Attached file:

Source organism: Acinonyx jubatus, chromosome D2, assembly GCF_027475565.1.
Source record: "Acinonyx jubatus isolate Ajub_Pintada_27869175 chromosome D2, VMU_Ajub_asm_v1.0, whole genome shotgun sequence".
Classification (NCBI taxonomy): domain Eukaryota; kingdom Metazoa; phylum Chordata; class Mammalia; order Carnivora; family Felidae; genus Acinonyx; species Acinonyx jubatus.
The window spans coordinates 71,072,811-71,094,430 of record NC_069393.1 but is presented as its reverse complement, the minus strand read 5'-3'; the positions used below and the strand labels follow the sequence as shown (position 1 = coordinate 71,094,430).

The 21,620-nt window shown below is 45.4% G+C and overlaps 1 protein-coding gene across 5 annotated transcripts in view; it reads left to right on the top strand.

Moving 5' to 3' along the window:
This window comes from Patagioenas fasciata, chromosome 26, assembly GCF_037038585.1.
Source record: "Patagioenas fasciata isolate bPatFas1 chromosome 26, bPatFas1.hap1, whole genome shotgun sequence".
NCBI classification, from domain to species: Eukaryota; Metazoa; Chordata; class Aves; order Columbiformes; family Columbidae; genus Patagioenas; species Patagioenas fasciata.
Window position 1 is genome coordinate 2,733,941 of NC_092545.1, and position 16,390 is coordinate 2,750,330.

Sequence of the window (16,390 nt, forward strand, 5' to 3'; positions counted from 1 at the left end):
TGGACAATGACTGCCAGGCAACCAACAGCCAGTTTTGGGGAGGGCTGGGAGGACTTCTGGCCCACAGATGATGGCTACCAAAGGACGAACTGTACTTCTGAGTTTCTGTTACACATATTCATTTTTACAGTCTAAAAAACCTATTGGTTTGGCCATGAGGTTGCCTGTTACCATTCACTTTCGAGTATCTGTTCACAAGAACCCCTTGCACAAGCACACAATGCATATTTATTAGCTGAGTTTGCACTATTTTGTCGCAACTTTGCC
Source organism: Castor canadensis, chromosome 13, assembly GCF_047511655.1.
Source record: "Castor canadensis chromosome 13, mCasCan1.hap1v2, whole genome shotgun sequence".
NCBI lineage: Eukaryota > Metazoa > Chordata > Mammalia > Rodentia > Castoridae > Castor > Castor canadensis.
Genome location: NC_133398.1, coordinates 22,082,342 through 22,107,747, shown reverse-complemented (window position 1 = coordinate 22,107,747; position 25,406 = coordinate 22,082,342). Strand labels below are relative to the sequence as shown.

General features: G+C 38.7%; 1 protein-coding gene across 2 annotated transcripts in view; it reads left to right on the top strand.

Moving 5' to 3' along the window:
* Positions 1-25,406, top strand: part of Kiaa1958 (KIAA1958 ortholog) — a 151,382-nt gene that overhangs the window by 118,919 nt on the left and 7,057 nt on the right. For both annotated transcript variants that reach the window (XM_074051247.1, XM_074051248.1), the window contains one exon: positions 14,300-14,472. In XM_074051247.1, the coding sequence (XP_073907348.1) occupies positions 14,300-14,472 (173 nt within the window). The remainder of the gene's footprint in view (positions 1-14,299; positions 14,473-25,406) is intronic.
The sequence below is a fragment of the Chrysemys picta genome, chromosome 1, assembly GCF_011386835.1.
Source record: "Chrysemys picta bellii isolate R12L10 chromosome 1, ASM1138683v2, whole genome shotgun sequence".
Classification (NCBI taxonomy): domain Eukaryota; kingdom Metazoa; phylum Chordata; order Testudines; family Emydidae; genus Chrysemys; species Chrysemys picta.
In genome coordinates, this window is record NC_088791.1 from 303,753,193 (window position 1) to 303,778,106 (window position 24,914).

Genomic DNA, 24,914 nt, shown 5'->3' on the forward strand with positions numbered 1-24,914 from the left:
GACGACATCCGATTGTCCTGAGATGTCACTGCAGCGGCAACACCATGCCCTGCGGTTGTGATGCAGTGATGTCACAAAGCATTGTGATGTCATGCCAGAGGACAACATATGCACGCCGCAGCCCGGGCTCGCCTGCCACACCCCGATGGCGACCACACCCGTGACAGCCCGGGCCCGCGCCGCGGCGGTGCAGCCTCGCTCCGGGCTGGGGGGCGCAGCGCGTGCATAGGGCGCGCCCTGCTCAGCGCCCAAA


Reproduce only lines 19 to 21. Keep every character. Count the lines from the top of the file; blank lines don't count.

* Positions 1-25,406, top strand: part of Kiaa1958 (KIAA1958 ortholog) — a 151,382-nt gene that overhangs the window by 118,919 nt on the left and 7,057 nt on the right. For both annotated transcript variants that reach the window (XM_074051247.1, XM_074051248.1), the window contains one exon: positions 14,300-14,472. In XM_074051247.1, the coding sequence (XP_073907348.1) occupies positions 14,300-14,472 (173 nt within the window). The remainder of the gene's footprint in view (positions 1-14,299; positions 14,473-25,406) is intronic.
The sequence below is a fragment of the Chrysemys picta genome, chromosome 1, assembly GCF_011386835.1.
Source record: "Chrysemys picta bellii isolate R12L10 chromosome 1, ASM1138683v2, whole genome shotgun sequence".